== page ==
INDIANAPOLIS— U.S. Customs and Border Protection (CBP) officers in Indianapolis have seized 400% more parcels containing marijuana compared to this time last year for a total of 3,730 pounds of marijuana. This would have had a street value of $12 million.
From October 1, 2022, to Mar 31, 2023, officers have seized 525 parcels containing marijuana. This time last year during the same timeframe officers only saw 105 packages containing marijuana. The total amount of marijuana has increased also. Last year officers seized 899 pounds of marijuana compared to the 3730 pounds this year; that is a 314% increase.
Indianapolis’s Port Director, Jeremy Brodsky, emphasized that criminals are desperate and will take any measures within their reach to get their illegal narcotics across our borders. “Our officers have been trained to identify and stop shipments that pose a threat to our nation and our international counterparts. We are committed to the CBP mission and continue to assist our law enforcement allies around the world.”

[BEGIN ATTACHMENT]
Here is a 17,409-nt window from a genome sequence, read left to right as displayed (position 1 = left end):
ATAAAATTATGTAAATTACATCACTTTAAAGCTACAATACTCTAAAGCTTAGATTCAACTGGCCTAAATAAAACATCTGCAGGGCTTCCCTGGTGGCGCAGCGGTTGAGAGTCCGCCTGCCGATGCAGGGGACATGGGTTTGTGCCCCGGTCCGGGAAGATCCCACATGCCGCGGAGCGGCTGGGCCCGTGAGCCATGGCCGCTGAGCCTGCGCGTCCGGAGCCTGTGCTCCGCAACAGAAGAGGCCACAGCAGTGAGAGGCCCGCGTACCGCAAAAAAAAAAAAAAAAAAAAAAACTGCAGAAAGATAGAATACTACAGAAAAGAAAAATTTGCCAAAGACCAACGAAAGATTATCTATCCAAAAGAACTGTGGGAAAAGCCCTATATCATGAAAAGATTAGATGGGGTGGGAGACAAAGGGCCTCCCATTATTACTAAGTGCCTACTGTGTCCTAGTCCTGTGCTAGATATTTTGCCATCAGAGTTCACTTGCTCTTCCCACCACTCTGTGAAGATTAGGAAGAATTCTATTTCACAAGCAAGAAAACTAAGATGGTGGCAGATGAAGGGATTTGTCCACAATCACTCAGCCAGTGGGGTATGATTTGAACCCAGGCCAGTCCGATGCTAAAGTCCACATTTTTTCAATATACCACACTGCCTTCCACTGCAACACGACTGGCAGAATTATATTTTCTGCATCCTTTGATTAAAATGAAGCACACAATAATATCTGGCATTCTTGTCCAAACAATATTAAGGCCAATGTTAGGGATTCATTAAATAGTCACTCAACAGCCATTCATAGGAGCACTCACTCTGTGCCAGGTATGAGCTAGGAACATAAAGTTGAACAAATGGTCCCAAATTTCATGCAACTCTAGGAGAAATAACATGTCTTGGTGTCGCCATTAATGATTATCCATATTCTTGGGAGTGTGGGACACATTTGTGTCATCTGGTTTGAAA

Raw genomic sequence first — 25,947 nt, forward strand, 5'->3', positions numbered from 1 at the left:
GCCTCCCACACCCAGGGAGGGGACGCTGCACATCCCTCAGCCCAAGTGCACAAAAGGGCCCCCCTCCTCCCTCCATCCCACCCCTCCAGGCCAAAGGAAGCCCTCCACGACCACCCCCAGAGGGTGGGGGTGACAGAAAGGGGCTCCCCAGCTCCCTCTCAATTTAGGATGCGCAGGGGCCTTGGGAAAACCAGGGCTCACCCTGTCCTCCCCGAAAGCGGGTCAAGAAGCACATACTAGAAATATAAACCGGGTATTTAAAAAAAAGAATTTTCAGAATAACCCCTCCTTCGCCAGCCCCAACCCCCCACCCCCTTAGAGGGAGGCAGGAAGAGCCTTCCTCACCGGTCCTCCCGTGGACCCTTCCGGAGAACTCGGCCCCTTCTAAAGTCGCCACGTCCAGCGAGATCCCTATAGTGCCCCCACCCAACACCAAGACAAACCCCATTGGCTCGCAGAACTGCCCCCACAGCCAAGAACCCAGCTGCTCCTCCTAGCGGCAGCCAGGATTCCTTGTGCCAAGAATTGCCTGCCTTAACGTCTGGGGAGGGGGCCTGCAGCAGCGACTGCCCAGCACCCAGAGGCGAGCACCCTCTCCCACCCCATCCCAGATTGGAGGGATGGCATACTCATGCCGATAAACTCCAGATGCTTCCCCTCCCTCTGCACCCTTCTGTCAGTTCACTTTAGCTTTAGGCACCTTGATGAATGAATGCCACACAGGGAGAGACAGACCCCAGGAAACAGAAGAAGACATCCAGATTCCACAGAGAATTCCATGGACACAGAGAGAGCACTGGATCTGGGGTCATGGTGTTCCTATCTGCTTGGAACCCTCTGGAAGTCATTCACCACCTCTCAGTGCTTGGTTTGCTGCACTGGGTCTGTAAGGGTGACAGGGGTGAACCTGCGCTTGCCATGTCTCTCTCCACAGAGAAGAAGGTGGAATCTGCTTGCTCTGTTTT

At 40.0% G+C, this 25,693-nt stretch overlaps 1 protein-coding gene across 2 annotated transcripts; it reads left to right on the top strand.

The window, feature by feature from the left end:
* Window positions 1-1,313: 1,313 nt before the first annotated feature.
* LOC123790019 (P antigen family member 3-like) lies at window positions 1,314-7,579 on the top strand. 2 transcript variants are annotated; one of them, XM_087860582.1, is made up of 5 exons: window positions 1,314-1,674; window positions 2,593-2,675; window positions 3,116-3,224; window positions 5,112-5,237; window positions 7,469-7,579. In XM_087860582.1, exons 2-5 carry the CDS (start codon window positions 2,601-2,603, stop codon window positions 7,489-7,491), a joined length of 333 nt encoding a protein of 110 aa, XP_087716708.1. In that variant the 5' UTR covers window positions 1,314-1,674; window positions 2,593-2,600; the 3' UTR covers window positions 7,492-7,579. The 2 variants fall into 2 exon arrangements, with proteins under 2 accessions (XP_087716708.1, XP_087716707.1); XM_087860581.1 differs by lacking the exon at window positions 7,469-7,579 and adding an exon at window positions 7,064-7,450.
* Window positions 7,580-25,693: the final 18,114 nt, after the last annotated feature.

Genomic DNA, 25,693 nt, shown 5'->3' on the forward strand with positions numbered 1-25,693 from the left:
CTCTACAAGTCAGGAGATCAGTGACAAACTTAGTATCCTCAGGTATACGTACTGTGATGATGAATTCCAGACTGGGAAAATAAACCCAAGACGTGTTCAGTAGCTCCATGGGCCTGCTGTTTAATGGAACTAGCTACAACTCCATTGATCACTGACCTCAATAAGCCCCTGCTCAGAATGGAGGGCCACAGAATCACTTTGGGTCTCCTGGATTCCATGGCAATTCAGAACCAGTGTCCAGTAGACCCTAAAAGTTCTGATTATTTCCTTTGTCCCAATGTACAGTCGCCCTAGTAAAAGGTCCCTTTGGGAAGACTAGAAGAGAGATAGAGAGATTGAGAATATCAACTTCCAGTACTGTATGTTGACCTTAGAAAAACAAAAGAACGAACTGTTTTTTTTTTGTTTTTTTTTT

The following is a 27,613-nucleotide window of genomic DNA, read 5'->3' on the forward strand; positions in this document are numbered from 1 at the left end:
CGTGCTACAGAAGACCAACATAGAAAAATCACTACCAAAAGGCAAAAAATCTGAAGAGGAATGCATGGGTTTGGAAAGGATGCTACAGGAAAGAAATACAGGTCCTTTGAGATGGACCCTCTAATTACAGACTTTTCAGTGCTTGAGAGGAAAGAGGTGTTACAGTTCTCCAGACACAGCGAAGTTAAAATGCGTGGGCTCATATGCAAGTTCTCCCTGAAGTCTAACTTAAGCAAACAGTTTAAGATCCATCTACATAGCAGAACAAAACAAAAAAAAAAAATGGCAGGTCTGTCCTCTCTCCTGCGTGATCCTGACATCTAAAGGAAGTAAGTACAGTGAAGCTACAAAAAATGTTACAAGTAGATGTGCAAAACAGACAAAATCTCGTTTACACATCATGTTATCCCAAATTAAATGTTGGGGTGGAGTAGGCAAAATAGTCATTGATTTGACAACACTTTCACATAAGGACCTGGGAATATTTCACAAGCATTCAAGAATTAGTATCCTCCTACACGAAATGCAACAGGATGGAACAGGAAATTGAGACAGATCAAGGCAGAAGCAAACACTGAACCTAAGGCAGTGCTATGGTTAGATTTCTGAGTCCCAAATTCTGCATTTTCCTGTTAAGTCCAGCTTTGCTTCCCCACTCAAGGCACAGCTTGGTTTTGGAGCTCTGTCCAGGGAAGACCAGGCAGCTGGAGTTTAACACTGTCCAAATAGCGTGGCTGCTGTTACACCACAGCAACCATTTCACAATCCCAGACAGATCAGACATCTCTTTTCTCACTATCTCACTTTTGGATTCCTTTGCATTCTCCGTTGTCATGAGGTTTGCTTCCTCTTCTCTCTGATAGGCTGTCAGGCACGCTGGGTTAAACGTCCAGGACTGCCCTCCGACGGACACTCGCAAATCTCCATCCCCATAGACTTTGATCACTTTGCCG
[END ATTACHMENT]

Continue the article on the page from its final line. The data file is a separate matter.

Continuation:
CBP enforces the laws of the United States and U.S. laws have not changed even though marijuana is legal in several states and other countries. Although medical and recreational marijuana is legal in those instances, the sale, possession, production, and distribution of marijuana is illegal under U.S. Federal Law.
The shipments were arriving from various countries and heading to various locations all over the globe. Most vacuum sealed packages were concealed in packages and mis-manifested in hopes CBP officers would not find them. However, due to officer expertise, the technology CBP uses to identify suspicious packages, and the use of canines most packages never reach their destination.
“The work of our officers has been incredible and their dedication to CBP's enforcement mission is evident when you look at these narcotics seizures,” said LaFonda D. Sutton-Burke, Director, Field Operations, Chicago Field Office. “Drug traffickers are persistent in their attempts to smuggle hard narcotics into the United States, however, through our hard work and vigilance we will continue to intercept these dangerous drugs at our port of entry before they can harm our communities."